When we are talking about automation in the CX and contact centre world, we commonly hear an initial murmuring of fear around how it will be received by the team currently doing the work. Often there is a sense that what we are doing is solely focussed on reducing the cost of human labour.
If we are honest, sometimes that is the case, and cost reduction is a powerful use case for RPA. Sometimes – particularly in difficult economic times – reducing costs is the only way to stay afloat, and we look for ways to automate for the greater good of the business and the purpose it serves in the community. As an Intelligent Automation group within a large CX organisation, we think a lot about how the work we do impacts employees and customers – what we should automate and what the end result will be for the operating team and for the end user.
Quite often though, there is something else going on that is not about cost reduction.
In my view, cost prevention is one of the best use cases for RPA. Historically when you have a skilled workforce and your business is growing, we had to bring in more people to deal with the growth. In the contact centre space, that means more contact centre agents, more support staff, and likely more back office to deal with the onboarding. New people mean a learning curve, errors, and quality degradation can occur as they naturally get up to speed. Once that is settled down, you start to realise some economies that may reduce the cost to serve slightly over your new scale.
What RPA offers is an alternate reality – where your same skilled, tenured team can support more customers and more activity, and your cost to serve drops much faster as you grow. We are doing work with businesses who are growing, helping them to find the activities that bots can do to free up the hands and minds of their people.
The conversation with those employees is a very different one, but we always plan that the employees will enter the conversation with us with those same initial murmurings of fear.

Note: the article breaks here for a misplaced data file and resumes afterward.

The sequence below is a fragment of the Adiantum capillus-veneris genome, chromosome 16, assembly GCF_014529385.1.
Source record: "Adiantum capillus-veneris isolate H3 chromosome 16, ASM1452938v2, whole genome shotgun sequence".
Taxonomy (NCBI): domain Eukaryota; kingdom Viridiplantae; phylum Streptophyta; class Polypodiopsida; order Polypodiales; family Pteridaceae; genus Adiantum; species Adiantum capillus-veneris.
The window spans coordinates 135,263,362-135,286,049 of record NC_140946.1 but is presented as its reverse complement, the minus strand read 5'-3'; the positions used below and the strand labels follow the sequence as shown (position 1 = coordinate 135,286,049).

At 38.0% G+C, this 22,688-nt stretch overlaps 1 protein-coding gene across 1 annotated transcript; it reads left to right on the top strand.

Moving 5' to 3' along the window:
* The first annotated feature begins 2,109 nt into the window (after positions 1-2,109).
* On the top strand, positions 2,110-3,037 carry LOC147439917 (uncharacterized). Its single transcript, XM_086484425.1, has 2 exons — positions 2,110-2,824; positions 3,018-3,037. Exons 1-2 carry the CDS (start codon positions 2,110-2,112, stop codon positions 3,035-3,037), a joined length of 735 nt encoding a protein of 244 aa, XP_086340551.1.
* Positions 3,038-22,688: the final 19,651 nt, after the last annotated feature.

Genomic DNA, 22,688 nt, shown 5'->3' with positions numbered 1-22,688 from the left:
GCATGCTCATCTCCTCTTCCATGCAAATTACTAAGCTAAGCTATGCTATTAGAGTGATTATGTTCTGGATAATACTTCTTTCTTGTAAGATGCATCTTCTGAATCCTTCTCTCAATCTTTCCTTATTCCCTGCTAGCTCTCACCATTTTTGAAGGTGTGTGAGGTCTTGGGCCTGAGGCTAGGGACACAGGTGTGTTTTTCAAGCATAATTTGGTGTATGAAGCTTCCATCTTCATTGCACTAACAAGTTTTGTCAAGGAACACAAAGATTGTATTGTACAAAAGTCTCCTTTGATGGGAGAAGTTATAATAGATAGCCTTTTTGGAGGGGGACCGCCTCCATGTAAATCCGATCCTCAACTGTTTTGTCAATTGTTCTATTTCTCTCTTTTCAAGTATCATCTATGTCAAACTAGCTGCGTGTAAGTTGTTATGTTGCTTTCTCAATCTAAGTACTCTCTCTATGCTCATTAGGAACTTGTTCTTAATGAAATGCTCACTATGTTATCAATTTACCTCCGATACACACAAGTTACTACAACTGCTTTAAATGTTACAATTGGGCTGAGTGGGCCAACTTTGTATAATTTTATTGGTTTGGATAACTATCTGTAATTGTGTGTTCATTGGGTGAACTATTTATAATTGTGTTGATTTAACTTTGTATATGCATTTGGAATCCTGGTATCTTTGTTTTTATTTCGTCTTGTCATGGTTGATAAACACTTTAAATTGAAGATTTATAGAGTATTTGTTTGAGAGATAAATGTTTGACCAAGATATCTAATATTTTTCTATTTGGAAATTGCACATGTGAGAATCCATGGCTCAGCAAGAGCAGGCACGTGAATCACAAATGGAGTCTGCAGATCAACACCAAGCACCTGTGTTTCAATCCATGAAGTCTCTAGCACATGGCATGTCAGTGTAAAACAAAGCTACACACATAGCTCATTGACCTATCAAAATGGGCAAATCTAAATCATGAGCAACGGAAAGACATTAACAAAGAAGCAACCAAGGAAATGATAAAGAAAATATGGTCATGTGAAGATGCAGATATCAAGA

This week I was delighted to have a different experience, within my own team.
My RPA crew had heard from one of our success managers that she was always waiting for system reports to generate so she could start on her analysis. It was a throw-away comment, because creation of the reporting data set is part of her role – and not a small part. Generation of reports is a ‘choose filters, click, wait, watch the screen and watch again, save as Excel, repeat’ process. This could take anywhere between 1 to 1.5 hours of her day for each of the five clients she manages.
The developers decided to take a look under the hood and found they could really quickly build her a bot to do the data gathering and report generation – and so they did.
When they showed her what the bot could do, she was not impressed – she was ecstatic. She did not go to a fear space about reduction in tasks, but instead could not wait to use that time on deeper analysis to create more value for her customers.
I knew none of this was going on, until Jaimee jumped into our team catch up to tell everyone how excited she was about what this would mean for her experience and job satisfaction.
This is a third use case for RPA – it is not cost prevention, because we can keep going as we were and still deliver great value and insights. This is creating cognitive capacity; changing nothing in our cost base, but releasing more think and value creation time in our human resources.
I love automation because it helps us solve different problems, and because it can help the employee as well as the business.